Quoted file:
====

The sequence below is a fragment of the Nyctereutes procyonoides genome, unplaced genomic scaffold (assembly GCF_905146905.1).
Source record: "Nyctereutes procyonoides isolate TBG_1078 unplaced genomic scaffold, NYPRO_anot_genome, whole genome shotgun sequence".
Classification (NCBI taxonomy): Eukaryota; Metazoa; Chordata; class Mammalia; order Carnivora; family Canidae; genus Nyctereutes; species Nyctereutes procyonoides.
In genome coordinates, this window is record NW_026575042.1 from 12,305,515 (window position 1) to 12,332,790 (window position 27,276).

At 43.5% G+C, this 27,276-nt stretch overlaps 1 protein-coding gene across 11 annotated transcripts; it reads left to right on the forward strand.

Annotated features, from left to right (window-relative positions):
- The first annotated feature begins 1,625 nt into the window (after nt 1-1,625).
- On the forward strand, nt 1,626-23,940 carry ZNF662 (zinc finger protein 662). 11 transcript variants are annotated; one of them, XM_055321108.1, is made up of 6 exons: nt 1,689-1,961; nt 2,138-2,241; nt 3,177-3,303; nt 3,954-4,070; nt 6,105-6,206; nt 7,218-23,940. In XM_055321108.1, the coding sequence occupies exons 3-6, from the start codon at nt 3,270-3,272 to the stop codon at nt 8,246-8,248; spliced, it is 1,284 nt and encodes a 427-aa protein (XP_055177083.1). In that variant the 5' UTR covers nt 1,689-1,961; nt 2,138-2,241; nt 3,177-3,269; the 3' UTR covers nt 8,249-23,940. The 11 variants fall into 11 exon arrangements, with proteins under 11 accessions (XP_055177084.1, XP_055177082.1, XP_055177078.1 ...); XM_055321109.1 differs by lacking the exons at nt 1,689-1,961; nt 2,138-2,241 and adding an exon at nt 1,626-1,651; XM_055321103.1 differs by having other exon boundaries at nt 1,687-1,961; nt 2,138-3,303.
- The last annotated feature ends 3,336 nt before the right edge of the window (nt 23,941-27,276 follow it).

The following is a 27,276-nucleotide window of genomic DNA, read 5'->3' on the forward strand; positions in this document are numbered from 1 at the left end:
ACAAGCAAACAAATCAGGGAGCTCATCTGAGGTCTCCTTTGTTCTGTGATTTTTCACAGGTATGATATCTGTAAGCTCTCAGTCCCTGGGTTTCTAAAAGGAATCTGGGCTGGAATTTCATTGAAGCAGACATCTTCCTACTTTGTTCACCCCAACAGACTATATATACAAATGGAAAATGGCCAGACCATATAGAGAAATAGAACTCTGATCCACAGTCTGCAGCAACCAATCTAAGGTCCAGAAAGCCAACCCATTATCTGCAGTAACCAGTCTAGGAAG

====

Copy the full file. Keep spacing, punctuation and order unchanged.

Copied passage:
The sequence below is a fragment of the Nyctereutes procyonoides genome, unplaced genomic scaffold (assembly GCF_905146905.1).
Source record: "Nyctereutes procyonoides isolate TBG_1078 unplaced genomic scaffold, NYPRO_anot_genome, whole genome shotgun sequence".
Classification (NCBI taxonomy): Eukaryota; Metazoa; Chordata; class Mammalia; order Carnivora; family Canidae; genus Nyctereutes; species Nyctereutes procyonoides.
In genome coordinates, this window is record NW_026575042.1 from 12,305,515 (window position 1) to 12,332,790 (window position 27,276).

At 43.5% G+C, this 27,276-nt stretch overlaps 1 protein-coding gene across 11 annotated transcripts; it reads left to right on the forward strand.

Annotated features, from left to right (window-relative positions):
- The first annotated feature begins 1,625 nt into the window (after nt 1-1,625).
- On the forward strand, nt 1,626-23,940 carry ZNF662 (zinc finger protein 662). 11 transcript variants are annotated; one of them, XM_055321108.1, is made up of 6 exons: nt 1,689-1,961; nt 2,138-2,241; nt 3,177-3,303; nt 3,954-4,070; nt 6,105-6,206; nt 7,218-23,940. In XM_055321108.1, the coding sequence occupies exons 3-6, from the start codon at nt 3,270-3,272 to the stop codon at nt 8,246-8,248; spliced, it is 1,284 nt and encodes a 427-aa protein (XP_055177083.1). In that variant the 5' UTR covers nt 1,689-1,961; nt 2,138-2,241; nt 3,177-3,269; the 3' UTR covers nt 8,249-23,940. The 11 variants fall into 11 exon arrangements, with proteins under 11 accessions (XP_055177084.1, XP_055177082.1, XP_055177078.1 ...); XM_055321109.1 differs by lacking the exons at nt 1,689-1,961; nt 2,138-2,241 and adding an exon at nt 1,626-1,651; XM_055321103.1 differs by having other exon boundaries at nt 1,687-1,961; nt 2,138-3,303.
- The last annotated feature ends 3,336 nt before the right edge of the window (nt 23,941-27,276 follow it).

The following is a 27,276-nucleotide window of genomic DNA, read 5'->3' on the forward strand; positions in this document are numbered from 1 at the left end:
ACAAGCAAACAAATCAGGGAGCTCATCTGAGGTCTCCTTTGTTCTGTGATTTTTCACAGGTATGATATCTGTAAGCTCTCAGTCCCTGGGTTTCTAAAAGGAATCTGGGCTGGAATTTCATTGAAGCAGACATCTTCCTACTTTGTTCACCCCAACAGACTATATATACAAATGGAAAATGGCCAGACCATATAGAGAAATAGAACTCTGATCCACAGTCTGCAGCAACCAATCTAAGGTCCAGAAAGCCAACCCATTATCTGCAGTAACCAGTCTAGGAAG